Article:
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What I wish I knew



I recently embarked on a significant life change, moving from the Big Apple to the Big Easy. Anyone who has moved knows what a pain it is, and I would argue that the stress (both mental and financial) is greatly exacerbated if you move into or out of a big city.

For the most part, my move from New York City to New Orleans was pretty easy. Instead of holding on to my big valuables like my tufted headboard (my first big girl purchase) or my TV, I made the decision to sell those things and just ship my clothes and other small valuables and use Southwest’s two free bags. I have to say I patted myself on the back for being so financially smart with my move… or so I thought.

Fast forward two wonderful weeks in New Orleans, and I realized I needed to take some money to catch the bus home from work. To my dismay, that̵

7;s when I found out that my beloved bank of seven years, Wells Fargo, was nowhere to be found. The closest place was in Mississippi.

Me: Not a big deal, right? There are plenty of banks in New Orleans and the online world makes everything easier!!

Universe: Wrong. Changing banks is actually not very easy.

After working at a tech startup for more than a year, I assumed that our banking system must have seamless capabilities for moving money around and went into this pretty much blind.

I’ll spare you the gory details, but I can say that the resulting situation was a bit of a mess revolving around fighting overdraft fees and all my money being tied up in a bank transfer for over a week. Not to mention the stress of not being able to “touch” my money. It’s a bit annoying – especially when you’ve just moved and need access to cash. But not everyone has been taught how to switch banks when you need to, but it’s also not something you think you need to know.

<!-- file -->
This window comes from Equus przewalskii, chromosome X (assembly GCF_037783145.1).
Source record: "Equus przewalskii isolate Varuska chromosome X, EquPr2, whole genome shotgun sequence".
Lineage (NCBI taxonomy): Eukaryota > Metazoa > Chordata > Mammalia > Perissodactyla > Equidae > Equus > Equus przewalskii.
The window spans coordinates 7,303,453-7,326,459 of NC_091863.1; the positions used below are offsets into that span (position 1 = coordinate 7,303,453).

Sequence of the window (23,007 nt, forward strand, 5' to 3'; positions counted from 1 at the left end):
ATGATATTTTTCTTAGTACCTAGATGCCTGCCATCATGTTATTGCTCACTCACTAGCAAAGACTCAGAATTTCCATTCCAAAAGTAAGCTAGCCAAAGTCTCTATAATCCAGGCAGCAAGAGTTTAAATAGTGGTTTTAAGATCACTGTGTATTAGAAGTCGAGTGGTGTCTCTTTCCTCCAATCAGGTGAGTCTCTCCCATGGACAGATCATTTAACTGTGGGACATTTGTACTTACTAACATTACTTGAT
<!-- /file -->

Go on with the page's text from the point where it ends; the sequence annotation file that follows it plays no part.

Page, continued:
Since no one bestowed this wisdom on me, I would like to help the next changer (or bank changer) handle this situation properly.

Cancel all your automatic payments

With at least 30 days remaining, cancel all your automatic payments to and deposits from your current bank account. Think: the paycheck deposited from your job every two weeks, your car loan payment, student loan payment, cable bill, utility bill, etc.

The reason I say 30 days away is because this automatic payment can take time to process. And if not processed in time, the money will be removed from an empty account, which will result in overdraft fees, or deposited into an old account that you thought you just closed. The latter would be truly heartbreaking. More to come soon on that topic.

With me, I decided to transfer my money directly from the Wells Fargo account to my new Chase account. However, I was too late to receive the end date to cancel my automatic student loan payment. Therefore the money would be removed no matter what and would result in me incurring overdraft fees. This might not seem like a big deal, but the money I transferred was basically frozen for seven days (until it was posted). I couldn’t change the amount I sent to be $150 less because I didn’t want to make the process of depositing my money into Chase any slower than it already was.

Fortunately, my partner wrote me a check for the payment of my loan, which I deposited into my Wells Fargo account immediately upon realizing my mistake.